Are you a casual or average investor who takes pride in the diverse portfolio you have built? If so, hold your celebrations. The most recent edition of the famous Dalbar “Quantitative Analysis of Investor Behavior” report suggests that Americans are actually terrible at investing. The reasons may surprise you. Most investors think that underperformance of portfolios can be attributed to high fees charged by frequently used index funds or investment advisers. Popular opinion also blames trends like “investing to hold” or holding on to stocks. According to the Dalbar 2017 study, the primary reason for investor underperformance in America is none other than behavioral biases. Behavioral biases come as a cluster, so the problem can be summarized as irrational behavior driving bad investment decisions. This may come as a shock to average investors, who may take steps to avoid the kind of conduct the study describes. However, behavioral biases can still affect us in ways we barely, if ever, notice. Dalbar identifies “jumping into and out of investments every few years” due to overall impatience as the main reason why investors underperform. This lack of patience is not necessarily driven by bad decisions, but rather by irrational decisions arising from behavioral biases.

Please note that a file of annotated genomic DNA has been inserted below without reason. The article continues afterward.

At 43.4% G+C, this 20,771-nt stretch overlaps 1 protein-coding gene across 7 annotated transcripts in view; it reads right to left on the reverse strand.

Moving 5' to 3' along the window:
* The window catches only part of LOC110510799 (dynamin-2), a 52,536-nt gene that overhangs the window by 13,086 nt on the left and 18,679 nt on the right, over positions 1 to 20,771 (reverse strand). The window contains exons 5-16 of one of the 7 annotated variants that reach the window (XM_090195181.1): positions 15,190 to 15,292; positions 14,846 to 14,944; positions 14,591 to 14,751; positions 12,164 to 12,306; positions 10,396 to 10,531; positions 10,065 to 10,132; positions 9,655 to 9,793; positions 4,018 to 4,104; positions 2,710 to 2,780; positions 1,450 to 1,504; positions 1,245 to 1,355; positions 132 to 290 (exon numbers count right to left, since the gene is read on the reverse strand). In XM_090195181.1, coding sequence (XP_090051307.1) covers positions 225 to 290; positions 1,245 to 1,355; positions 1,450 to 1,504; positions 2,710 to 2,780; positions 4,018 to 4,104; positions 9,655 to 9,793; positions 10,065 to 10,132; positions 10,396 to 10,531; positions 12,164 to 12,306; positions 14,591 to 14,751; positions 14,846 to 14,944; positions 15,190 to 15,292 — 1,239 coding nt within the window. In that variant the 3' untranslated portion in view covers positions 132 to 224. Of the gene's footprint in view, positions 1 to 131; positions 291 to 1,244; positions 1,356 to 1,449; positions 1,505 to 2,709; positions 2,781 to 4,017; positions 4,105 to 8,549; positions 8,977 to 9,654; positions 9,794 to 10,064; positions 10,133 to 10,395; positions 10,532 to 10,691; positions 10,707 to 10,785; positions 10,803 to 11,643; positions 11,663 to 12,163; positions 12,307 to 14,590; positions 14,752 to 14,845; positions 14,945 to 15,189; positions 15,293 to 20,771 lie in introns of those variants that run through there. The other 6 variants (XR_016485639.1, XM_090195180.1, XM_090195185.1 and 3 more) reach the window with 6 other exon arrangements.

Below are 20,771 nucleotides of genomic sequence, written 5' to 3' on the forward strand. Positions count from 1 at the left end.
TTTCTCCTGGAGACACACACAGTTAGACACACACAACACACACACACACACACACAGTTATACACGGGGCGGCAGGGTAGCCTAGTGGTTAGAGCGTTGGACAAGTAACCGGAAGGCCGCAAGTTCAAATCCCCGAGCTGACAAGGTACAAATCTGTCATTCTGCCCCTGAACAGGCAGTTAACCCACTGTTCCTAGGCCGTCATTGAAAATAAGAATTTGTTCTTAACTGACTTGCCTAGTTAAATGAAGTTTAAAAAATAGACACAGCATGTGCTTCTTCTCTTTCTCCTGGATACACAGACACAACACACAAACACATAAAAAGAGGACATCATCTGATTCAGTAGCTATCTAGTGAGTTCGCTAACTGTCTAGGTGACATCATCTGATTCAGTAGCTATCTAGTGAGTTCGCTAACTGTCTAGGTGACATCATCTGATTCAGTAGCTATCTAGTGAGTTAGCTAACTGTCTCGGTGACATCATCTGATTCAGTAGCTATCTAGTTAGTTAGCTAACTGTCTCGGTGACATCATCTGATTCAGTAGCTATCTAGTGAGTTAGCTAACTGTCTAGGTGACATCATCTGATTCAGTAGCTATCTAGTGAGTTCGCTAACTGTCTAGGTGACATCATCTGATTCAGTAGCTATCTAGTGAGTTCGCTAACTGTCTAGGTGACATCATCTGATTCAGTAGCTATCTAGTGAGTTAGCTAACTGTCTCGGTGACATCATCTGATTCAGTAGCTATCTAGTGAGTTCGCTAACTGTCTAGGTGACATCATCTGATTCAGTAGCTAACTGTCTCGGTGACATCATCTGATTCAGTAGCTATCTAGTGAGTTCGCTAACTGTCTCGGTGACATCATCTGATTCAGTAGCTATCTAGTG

Narrow framing is a bias that causes you to make investment decisions focusing only one aspect of your portfolio. Remember that even the smallest investment action affects your entire portfolio, so when you don’t take this overall effect into account, your portfolio may underperform. To overcome narrow framing, consider every single one of your investment decisions with the big picture in mind. For example, when you research stocks to buy now, understand how the newly purchased stocks may affect another asset in your portfolio. Once more, keep your eyes on the big picture.
Fear of Loss
Americans are surprisingly loss averse. It’s a particular form of paranoia that causes investors to start selling perfectly viable stock. Several factors can lead to fear of loss that causes this behavior. For example, Americans are highly likely to react to emotional triggers in headlines or promotional material. If you see a negative article in a newspaper or a blog shared on your Facebook feed, it might cause you to panic about a company and start selling stock.On the plus side, it’s not impossible to overcome loss aversion that costs money. You can learn to read the news more objectively. Instead of reacting to negative articles in an instant, take time to get a clearer picture of the story.
Anchoring refers to framing your thought process based on what took place in the past. The market is always changing. While the past could be an important reference point, don’t expect history to repeat itself precisely within a business framework. Your frame of reference must evolve and adapt to the newest realities of the market. Anchoring was one of the issues that brought down Long Term Capital Management, once considered a highly promising hedge fund staffed by Nobel laureates in economics. Don’t let the same fate befall your investment portfolio.